ERAS has been implemented clinically for many years and accepted by a large number of surgeons, including urological, gastrointestinal, and gynecological surgeons.11–13 There is only a limited amount of research about the implementation of ERAS for esophageal cancer patients at present. Particularly, there is no discussion about the feasibility of ERAS implemented in esophageal cancer patients who underwent NACT. In this retrospective study, our data proved that ERAS for NACT group patients are safe and feasible, although preoperative PNI and cTNM stage were significantly worse in the NACT group.
NACT followed by esophagectomy for treatment of ESCC has been widely accepted. Although chemotherapy may have some side effects such as leukopenia, previous studies have shown that NACT followed by esophagectomy is a feasible and safe, and there was no increase in postoperative complications and hospital length of stay after surgery.7,8 However, NACT may lead to necrosis and fibrosis, which can increase the surgical duration and intraoperative blood loss.6 This was a little different from our study. In our study, NACT group patients had a longer operating time, yet there were no significant differences in intraoperative bleeding compared with the non-NACT group. The number of lymph nodes harvested was also similar for the two group. Meanwhile, Nomoto, D. et al.7 showed that NACT followed by esophagectomy did not increase the operation time and intraoperative blood loss.
Previous studies had suggested that the implementation of ERAS protocol in minimally invasive McKeown esophagectomy was safe and feasible.8 In a randomized controlled trial about locally advanced gastric cancer, the author demonstrated that patients who received NACT can benefit from ERAS similarly to patients who were not administered NACT.14 Our study showed that there were no significant differences between the two groups in postoperative complications or readmission, and that the hospital LOS after surgery was also similar between the two group.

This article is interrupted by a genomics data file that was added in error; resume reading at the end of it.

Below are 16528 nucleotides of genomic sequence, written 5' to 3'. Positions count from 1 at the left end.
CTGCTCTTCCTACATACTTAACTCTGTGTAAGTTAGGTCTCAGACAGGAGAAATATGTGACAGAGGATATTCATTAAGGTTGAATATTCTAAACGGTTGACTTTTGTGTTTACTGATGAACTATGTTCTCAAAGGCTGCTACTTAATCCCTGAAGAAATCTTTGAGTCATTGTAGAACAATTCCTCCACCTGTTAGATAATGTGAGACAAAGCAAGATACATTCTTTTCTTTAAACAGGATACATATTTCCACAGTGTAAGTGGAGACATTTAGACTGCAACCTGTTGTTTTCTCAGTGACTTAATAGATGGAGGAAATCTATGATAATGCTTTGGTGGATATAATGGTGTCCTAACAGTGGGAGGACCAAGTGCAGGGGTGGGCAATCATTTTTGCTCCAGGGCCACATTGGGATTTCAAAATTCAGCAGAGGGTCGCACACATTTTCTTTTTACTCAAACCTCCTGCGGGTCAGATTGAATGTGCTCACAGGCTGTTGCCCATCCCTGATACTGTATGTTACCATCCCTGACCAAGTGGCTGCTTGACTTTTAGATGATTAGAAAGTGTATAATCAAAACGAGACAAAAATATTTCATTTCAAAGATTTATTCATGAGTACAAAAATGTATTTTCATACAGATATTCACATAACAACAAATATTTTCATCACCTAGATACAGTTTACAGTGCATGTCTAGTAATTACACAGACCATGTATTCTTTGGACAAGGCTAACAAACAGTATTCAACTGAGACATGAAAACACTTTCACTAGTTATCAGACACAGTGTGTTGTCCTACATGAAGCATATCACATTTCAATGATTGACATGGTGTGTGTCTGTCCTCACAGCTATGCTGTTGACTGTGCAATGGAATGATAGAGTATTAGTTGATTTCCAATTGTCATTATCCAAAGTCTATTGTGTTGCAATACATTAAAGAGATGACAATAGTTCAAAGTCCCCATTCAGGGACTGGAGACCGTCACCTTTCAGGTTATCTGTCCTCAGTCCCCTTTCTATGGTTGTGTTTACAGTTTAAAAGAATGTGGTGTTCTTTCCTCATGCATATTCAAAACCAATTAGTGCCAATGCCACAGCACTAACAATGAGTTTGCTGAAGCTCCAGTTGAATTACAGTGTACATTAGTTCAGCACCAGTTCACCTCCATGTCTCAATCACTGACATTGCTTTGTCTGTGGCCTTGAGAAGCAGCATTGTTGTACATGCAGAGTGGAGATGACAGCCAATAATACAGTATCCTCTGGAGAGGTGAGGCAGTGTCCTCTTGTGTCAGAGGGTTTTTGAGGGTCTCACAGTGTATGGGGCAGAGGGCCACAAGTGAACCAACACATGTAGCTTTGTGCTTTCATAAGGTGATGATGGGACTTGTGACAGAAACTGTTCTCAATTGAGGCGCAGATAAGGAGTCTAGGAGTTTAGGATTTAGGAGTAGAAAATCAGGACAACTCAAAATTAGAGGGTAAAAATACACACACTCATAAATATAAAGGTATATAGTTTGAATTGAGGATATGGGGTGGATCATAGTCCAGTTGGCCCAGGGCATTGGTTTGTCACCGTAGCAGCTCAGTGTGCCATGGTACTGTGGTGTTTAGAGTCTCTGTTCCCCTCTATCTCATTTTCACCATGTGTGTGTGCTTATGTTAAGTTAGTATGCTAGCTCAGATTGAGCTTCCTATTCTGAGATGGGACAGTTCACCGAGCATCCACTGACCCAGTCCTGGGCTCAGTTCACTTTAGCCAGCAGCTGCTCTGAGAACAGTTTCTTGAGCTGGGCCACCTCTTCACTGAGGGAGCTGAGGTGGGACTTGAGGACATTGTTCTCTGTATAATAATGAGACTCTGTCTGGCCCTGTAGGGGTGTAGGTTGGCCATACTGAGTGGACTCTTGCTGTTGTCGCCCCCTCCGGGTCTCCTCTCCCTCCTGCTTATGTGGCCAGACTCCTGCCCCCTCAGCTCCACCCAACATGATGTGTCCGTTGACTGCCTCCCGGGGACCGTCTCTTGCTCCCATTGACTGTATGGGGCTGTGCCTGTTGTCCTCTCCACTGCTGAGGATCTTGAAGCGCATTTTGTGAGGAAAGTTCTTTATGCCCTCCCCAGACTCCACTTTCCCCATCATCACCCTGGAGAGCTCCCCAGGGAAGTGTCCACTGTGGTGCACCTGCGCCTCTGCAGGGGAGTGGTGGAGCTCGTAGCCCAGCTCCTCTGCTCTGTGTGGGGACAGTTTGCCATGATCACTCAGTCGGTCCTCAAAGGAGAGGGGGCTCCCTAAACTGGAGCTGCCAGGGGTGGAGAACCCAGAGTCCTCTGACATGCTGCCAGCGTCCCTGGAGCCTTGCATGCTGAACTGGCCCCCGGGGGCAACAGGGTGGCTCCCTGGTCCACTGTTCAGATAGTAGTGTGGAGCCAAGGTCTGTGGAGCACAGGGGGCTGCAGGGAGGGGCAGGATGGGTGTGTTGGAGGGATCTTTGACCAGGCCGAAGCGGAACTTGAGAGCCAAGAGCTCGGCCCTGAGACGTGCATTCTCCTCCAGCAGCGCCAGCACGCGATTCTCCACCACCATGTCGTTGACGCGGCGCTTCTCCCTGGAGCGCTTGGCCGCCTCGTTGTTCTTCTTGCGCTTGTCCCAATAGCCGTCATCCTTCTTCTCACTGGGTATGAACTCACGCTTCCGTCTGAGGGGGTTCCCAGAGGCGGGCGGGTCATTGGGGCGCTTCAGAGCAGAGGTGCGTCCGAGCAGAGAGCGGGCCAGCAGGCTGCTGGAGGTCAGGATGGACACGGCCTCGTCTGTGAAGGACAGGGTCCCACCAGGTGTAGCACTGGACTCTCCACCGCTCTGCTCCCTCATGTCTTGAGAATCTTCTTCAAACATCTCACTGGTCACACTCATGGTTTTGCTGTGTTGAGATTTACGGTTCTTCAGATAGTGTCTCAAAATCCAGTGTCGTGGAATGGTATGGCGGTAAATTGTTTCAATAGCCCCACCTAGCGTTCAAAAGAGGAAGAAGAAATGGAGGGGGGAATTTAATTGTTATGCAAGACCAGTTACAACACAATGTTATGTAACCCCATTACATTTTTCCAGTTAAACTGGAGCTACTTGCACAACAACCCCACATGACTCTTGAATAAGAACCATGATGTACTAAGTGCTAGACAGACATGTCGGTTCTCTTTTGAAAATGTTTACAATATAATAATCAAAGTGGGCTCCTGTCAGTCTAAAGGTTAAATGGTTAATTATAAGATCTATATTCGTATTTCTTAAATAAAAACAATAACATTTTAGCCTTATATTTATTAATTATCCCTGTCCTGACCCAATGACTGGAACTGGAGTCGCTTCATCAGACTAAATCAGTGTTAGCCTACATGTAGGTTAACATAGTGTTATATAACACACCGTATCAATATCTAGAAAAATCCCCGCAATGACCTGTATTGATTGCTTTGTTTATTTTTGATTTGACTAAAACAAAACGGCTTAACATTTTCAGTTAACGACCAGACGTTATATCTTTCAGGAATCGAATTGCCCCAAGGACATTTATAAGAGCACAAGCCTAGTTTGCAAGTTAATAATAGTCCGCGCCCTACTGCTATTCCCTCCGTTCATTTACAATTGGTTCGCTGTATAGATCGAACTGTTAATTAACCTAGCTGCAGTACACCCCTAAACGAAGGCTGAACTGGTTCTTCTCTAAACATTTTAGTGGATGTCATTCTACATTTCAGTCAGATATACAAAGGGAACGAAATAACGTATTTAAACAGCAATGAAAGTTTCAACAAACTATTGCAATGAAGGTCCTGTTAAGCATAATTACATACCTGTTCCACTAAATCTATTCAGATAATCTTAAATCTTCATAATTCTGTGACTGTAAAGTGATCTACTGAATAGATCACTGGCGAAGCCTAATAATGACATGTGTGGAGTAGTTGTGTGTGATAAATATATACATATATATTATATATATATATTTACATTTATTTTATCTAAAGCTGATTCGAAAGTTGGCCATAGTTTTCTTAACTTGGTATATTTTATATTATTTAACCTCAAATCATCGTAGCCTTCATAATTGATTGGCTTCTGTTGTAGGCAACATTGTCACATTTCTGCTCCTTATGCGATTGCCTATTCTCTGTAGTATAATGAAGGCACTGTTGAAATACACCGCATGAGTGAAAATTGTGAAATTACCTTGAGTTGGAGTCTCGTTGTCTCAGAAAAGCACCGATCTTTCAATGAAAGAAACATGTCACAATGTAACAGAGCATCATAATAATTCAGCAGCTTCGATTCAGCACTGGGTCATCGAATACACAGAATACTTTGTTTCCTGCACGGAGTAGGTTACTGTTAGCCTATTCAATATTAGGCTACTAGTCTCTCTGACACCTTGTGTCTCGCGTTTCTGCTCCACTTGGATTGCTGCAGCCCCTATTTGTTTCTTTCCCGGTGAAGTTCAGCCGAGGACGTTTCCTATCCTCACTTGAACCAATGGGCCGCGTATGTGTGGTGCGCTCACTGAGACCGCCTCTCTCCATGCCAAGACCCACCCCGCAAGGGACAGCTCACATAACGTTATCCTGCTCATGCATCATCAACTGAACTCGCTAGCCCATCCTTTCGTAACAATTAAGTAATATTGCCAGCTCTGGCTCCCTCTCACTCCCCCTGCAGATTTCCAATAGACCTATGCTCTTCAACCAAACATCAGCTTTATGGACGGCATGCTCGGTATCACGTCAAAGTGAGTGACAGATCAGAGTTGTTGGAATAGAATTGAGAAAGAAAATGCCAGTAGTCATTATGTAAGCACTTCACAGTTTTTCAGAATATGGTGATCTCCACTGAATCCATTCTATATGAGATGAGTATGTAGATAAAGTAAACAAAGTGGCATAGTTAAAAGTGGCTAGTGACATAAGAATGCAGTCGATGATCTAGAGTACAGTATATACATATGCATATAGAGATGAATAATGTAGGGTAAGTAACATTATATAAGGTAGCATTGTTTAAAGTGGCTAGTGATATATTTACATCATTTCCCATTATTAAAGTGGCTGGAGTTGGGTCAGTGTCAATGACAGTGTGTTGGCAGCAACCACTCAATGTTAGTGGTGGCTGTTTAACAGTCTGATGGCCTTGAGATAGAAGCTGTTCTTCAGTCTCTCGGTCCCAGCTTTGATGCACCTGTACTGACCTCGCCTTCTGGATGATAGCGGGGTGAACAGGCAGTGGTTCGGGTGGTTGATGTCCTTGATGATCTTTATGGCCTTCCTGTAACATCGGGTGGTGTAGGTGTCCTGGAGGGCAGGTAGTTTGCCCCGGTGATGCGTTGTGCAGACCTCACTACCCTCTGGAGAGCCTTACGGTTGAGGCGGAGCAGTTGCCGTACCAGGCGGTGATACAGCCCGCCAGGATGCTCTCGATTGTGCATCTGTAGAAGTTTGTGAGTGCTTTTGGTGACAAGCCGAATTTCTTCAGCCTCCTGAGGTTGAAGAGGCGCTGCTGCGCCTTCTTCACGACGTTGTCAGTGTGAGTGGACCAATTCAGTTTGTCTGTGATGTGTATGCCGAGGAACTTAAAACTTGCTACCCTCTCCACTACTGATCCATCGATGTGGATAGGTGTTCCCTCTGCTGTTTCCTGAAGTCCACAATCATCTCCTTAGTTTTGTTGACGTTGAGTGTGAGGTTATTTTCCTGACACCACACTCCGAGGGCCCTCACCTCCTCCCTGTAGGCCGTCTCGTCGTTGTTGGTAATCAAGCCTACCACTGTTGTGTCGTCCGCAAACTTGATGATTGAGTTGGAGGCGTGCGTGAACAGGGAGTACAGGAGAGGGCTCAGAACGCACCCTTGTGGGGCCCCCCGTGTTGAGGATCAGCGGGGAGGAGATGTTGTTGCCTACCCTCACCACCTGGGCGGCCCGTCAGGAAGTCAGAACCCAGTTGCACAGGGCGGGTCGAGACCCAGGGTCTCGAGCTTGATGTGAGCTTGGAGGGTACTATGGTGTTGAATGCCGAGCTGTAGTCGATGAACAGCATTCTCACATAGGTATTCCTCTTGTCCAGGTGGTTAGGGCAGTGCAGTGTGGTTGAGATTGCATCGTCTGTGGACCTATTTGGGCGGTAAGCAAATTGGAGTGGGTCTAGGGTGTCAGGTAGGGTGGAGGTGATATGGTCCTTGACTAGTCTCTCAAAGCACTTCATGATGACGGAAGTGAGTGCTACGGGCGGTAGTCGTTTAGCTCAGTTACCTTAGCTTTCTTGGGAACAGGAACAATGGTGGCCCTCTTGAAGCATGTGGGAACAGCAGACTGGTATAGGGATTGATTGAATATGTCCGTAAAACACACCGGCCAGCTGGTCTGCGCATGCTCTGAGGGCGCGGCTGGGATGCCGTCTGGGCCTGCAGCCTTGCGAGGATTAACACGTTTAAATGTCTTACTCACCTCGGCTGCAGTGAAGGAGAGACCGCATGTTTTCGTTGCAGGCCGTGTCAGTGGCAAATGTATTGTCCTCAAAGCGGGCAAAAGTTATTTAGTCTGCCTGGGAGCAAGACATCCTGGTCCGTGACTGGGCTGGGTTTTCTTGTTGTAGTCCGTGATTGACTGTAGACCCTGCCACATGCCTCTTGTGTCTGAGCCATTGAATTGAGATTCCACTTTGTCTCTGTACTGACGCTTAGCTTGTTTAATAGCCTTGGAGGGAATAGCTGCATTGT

The overall complication rate was similar between the NACT group and non-NACT group in our study (22.1% vs. 21.0%). This was similar to a previous study,6 where they had demonstrated that NACT did not increase postoperative complications. However, we seem to have a lower postoperative complication rate compared with Ma S et al. study (22.1% vs. 31.6%, 21.0% vs. 29.9%, respectively).6 In addition, the severity grade of complications was also similar in the two groups. Frequency of complications analysis showed that the NACT group had a higher rate in vocal cord paralysis, which may be explained by the fact that most patients in the NACT group had a locally advanced stage(c TNM stage ≥ III) ESCC. There was no significant difference in LOS and the time of chest tube removal between the two groups. We demonstrated that ERAS for patients with NACT was also feasible and safe.
EOF is likely a crucial element of ERAS protocols for esophagectomy and an important contributor to the decrease in the postoperative LOS. Berkelmans et al.15 showed EOF promotes recovery of gastrointestinal function without increasing the incidence and severity of postoperative complications. In Sun’s study,16 patients who underwent esophagectomy were allowed to eat a regular diet on POD1. They demonstrated that patients in the EOF group had a quicker recovery of bowel function and improved short-term quality of life without increased postoperative complications. However, some studies had shown that direct oral feeding following esophagectomy may increase the rate of anastomotic leakage and aspiration pneumonia.17,18 In our study, we adopted a more conservative feeding time. All patients included in this study received EOF and it was allowed on POD2 or POD3. Our results demonstrated that EOF for patients who received NACT were also safe, which did not increase the rate of anastomotic leakage and aspiration pneumonia. Meanwhile, it is worth considering whether we can implement a more aggressive EOF time.